Archive for the 'dark messiah of might and magic' Category

Dark Messiah of Might and Magic

August 11, 2006

Dark Messiah of Might and Magic is a first-person action RPG. Its defining features are the physics-heavy combat, slick swordplay system, impressive graphics and a skill tree which enables specialisation in either swordplay, archery, magic or stealth.

The demo is extremely brief, consisting of two short levels, a tutorial and the first half of a level from later in the game. The tutorial does a good job of introducing the interactions and combat, but aside from the final fight there’s nothing you’ll want to replay. The level is more interesting, you are granted more abilities at the start and have the option to play it as a mage, fight through as a warrior, or upgrade your stealth skills and sneak past. You’ll want to try all three, and probably more than once each since the chaotic battles play out differently every time. Sneaking is pretty disappointing; you have a light meter à la the Thief series, but the short and linear map means you can just lean on your sprint key to run past your enemies with no actual stealth required. They do a fairly good job of chasing you, following you outside their spawn areas and down some stairs, but the level ends before they have any chance to corner you. Combat is a lot more entertaining, the elaborate swordplay system (swipes, blocks, kicks, power strikes, backstabs, special moves and an adrenaline bar) alone is a step up over the standard mêlée system in a first-person game, but what really makes the game is all the environmental hazards to kick your opponents into – off cliffs, down stairs or into fires or spikes – and the other potential traps like ropes to cut which will bring deadly weights swinging down. In fact, this is a little too powerful, as there’s nothing to stop you blocking the first few hits until your enemy is lined up, then a swift kick or two will bring on instant death. Going for similarly powerful moves with the sword leaves you open for a second and is a much more dangerous tactic. The bow likewise looks weak next to the boot in combat, but it is very useful for taking out enemies by triggering traps from a safe distance.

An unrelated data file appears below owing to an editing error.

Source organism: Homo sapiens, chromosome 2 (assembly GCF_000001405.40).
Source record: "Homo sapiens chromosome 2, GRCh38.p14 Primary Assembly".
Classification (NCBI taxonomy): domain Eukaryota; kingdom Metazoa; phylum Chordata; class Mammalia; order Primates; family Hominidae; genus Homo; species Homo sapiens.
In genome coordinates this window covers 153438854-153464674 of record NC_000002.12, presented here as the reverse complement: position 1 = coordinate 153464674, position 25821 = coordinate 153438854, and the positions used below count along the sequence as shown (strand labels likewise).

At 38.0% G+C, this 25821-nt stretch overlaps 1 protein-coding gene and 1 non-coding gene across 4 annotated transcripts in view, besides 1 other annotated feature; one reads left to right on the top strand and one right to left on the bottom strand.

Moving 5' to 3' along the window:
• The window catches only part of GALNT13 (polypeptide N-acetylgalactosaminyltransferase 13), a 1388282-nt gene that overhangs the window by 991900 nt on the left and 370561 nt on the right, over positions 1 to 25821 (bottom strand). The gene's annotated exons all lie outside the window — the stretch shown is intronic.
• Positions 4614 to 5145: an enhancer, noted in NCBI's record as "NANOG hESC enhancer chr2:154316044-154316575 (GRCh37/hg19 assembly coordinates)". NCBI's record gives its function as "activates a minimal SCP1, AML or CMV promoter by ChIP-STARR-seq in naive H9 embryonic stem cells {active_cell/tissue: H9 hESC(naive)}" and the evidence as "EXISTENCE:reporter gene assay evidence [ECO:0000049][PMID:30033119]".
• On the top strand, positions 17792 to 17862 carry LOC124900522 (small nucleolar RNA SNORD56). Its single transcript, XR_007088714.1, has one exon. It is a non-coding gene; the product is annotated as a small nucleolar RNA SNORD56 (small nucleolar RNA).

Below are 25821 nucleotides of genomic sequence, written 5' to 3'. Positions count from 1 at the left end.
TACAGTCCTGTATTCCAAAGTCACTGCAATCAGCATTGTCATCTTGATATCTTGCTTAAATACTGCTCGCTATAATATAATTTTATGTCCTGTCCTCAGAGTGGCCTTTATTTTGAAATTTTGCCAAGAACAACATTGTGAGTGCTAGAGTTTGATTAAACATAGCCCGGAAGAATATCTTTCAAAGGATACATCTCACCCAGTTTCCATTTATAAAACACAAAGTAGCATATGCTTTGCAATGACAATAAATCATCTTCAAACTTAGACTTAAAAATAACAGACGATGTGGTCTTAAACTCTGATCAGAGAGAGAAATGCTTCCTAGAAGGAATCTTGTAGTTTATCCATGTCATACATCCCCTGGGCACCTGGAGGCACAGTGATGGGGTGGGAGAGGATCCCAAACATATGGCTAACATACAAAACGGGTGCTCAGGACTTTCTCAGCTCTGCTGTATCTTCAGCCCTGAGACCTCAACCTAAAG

Magic also offers plenty of opportunities for mayhem. The basic fireball spell is not much more useful than the arrows, although it can be guided after firing for better accuracy. The other two spells in the demo (aside from the night vision spell) are very powerful; “fire trap” allows you to plant an invisible and deadly mine which will destroy any enemy that wanders past, whilst “freeze” allows you to freeze an enemy solid allowing you to shatter them, or, if pointed at the floor, will produce an ice patch that can send enemies skidding to their death. Unfortunately, all of this comes to an end very quickly, the demo cuts out after a couple of duels and a final brawl, leaving you with a teaser of the level boss and a real lack of closure.

Aside from the 1.4GB download (2.4GB installed size), Dark Messiah is pretty hard on your PC. The load times are enough to make me reach for my DS and put in a lap of Mario Kart, and even on minimum detail the framerate regularly loses smoothness – although not to the point of unplayability, as the game isn’t that fast paced. What’s worst is an occasional hitch that freezes the game for a minute or so that occurs on roughly every other playthrough. This might not be indicative of your experience, as the review was done on an (offically unsupported) Windows 2000 machine, but you should certainly take the minimum requirements listed below pretty seriously. In fact, I’d say that if you have a lower-end GeForce FX you want to give this one a miss.

A great experience while it lasts, but its brevity and technical problems mean it can’t really be recommended to anyone without a lot of bandwidth and a heavy-duty gaming PC. Pixel shader fans only.

Score: 1/3 – For fans only

Tech details:

Size: 1.4GB

System Requirements: 2.2 GHz CPU, 512MB RAM, 128MB GeForce FX/6/7 or Radeon 9/X series DirectX9 Video Card, 1024×768 or higher resolution, Windows XP

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